In the practice of medicine, the standard of care is the level of care that an average, prudent provider would be expected to give to a patient. It is the way a reasonable doctor, possessing the same background and education and faced with the same circumstances, would have acted in a given situation.
The standard of care is an important component of a medical malpractice case. For the plaintiff to prevail, they must show it is more likely than not that the defendant failed to uphold their standard of care when treating the plaintiff.
What “Reasonable Person” Means When Determining the Standard of Care
Since medicine is such a broad field, encompassing hundreds of disciplines and addressing countless unique situations, it is impossible to imply a single, cut-and-dry standard of care to any circumstance a doctor or medical provider might face.
In an effort to create a fluid standard flexible enough to apply to such a broad range of circumstances, the medical community developed the “reasonable person” test.
The person in question is not a specific, living, breathing human. Rather, it is a stand-in representing a reasonable and prudent medical provider faced with the same situation as the one whose conduct is being judged.
Reasonable Person Example
Here is an example to show how a lawyer might use the reasonable person test to show that their client’s doctor failed to uphold the standard of care.
Suppose the plaintiff went to the doctor complaining of certain symptoms. The doctor conducted a perfunctory exam and then dismissed the ailment as something minor that the patient could treat with an over-the-counter medicine. A couple of months later, the patient returned, complaining of the same symptoms, stating they never fully went away. Again, the doctor recommended an over-the-counter product and sent the patient home.
Finally, the patient sees another doctor, who orders much more robust testing. The tests confirm the patient has cancer.
Filing a Medical Malpractice Lawsuit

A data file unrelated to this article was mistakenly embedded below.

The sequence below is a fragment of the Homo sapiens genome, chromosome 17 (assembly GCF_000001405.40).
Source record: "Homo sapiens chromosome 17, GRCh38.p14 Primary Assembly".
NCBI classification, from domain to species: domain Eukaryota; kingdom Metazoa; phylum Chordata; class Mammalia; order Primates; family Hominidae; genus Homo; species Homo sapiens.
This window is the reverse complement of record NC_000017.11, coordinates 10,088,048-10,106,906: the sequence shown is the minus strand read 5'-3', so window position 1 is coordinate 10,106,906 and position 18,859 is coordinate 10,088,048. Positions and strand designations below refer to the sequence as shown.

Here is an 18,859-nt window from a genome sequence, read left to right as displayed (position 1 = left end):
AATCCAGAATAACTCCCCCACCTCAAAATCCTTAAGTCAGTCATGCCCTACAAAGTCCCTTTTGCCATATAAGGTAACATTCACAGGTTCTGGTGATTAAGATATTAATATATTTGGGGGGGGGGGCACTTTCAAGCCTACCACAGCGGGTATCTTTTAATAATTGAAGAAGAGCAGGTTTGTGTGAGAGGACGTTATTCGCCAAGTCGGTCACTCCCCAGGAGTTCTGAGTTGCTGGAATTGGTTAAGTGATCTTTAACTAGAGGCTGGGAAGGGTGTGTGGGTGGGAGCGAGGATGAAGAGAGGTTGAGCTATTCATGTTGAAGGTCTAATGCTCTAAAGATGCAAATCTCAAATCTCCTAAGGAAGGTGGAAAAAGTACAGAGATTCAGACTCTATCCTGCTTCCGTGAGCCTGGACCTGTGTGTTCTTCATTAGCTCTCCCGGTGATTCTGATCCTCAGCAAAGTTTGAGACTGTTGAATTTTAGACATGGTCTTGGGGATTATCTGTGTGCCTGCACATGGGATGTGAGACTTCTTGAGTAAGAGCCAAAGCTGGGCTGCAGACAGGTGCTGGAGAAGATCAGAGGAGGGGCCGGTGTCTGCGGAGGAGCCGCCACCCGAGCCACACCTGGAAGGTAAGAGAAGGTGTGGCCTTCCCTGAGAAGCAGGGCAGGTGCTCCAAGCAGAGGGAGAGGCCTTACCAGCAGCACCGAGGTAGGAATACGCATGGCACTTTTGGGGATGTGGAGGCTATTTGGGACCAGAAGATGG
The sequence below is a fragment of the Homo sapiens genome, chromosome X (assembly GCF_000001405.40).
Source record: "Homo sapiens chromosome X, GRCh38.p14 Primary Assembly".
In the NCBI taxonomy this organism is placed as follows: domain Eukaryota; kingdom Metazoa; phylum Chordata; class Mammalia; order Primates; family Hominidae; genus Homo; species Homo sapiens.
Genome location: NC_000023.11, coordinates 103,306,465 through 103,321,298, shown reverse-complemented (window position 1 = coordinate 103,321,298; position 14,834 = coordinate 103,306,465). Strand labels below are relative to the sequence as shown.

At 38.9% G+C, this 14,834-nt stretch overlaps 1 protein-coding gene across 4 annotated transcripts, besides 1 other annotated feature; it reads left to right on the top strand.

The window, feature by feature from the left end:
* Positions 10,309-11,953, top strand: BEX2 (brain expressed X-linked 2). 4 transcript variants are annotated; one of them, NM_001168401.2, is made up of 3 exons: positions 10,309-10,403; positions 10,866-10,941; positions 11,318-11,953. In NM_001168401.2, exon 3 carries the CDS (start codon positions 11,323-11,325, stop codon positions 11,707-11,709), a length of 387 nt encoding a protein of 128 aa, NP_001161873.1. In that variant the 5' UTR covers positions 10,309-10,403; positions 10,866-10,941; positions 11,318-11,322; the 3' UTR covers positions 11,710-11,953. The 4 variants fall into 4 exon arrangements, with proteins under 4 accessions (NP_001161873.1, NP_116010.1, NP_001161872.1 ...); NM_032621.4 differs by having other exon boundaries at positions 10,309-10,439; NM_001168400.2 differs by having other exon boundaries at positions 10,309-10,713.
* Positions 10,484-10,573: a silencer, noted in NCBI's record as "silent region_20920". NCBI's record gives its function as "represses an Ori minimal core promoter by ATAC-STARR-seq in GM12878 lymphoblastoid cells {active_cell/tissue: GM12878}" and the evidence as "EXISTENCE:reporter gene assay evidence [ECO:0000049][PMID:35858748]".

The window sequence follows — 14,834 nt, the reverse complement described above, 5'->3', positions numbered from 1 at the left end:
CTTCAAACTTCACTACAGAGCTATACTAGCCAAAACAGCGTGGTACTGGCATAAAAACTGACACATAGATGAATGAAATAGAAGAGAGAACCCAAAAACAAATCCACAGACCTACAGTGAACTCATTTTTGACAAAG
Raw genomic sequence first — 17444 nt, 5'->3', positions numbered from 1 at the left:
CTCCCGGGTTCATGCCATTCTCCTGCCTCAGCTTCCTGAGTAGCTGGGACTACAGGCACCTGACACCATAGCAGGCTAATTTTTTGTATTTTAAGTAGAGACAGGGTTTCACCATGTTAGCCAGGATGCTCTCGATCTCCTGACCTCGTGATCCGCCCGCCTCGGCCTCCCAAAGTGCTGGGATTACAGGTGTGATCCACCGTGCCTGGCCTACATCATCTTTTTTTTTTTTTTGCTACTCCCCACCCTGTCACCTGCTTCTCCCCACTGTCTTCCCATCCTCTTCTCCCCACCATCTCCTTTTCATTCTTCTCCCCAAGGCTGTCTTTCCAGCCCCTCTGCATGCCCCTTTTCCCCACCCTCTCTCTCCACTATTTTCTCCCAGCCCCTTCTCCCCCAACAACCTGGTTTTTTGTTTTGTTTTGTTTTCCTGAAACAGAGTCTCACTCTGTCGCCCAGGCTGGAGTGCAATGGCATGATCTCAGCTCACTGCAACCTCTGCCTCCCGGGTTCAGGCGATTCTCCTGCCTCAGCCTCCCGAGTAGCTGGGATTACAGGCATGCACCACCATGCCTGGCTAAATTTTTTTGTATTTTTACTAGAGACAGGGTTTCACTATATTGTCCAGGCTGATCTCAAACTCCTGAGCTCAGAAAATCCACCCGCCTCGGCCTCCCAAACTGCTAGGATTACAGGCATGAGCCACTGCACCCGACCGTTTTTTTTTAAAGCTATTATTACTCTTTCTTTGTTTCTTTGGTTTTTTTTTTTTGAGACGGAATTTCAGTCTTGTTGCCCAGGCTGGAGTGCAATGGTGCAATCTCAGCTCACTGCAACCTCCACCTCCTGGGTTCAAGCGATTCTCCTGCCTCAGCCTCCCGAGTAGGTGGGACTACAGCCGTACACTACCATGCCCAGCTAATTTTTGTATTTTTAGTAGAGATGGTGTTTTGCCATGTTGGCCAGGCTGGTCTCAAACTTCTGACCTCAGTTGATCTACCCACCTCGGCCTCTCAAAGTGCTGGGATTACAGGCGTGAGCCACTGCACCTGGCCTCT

The patient may be able to file a malpractice lawsuit against the first doctor for failure to diagnose cancer. The patient’s lawyer may hire expert medical witnesses to assess the situation and give their opinions on how another doctor in the same situation would have acted.
If the experts agree that another doctor — the “reasonable person” — more than likely would have diagnosed the cancer, then the first doctor has breached their duty of care.
Call Pintas & Mullins Today at 888-526-8947
The medical malpractice lawyers at Pintas & Mullins want to help you recover compensation for your injuries. We fight aggressively to hold the person who caused you harm liable.
For a free case evaluation with a member of our team, call 888-526-8947 today.
Standard Of Care - Frequently Asked Questions
Because locked-in syndrome affects all voluntary muscles, including those that control breathing, pulmonary complications may be a concern for patients. Upon developing the condition, many patients must undergo a tracheotomy to have a breathing tube inserted, as they lack the muscle movement even to take a breath on their own. The constant immobilization caused byRead More
Tumors of the uterine cervix are known as cervical polyps, sometimes these polyps can be growths as opposed to cancerous tumors. The cervix is an important organ as it is what connects the uterus to the vagina. Polyps in the cervix are most often benign; however, there are instances in which these growths are aRead More
Standard Of Care - News Articles
Five years ago Christina Lane’s water broke and she was brought into the Keystone Women’s Health Center in Chambersburg, Pennsylvania ready to deliver her baby boy. Early tests showed that the baby was healthy and there were no expectations of complications. But during the delivery at the federally subsidized clinic the alleged negligence of Dr.Read More
Esmeralda Tripp, then 42, went to see her doctor for a checkup in September 2013. Tripp was taking a prescribed blood thinner called Coumadin and she had a history of seizures. Her primary physician was concerned that her blood was actually too thin and told Tripp that she needed to go straight to an emergencyRead More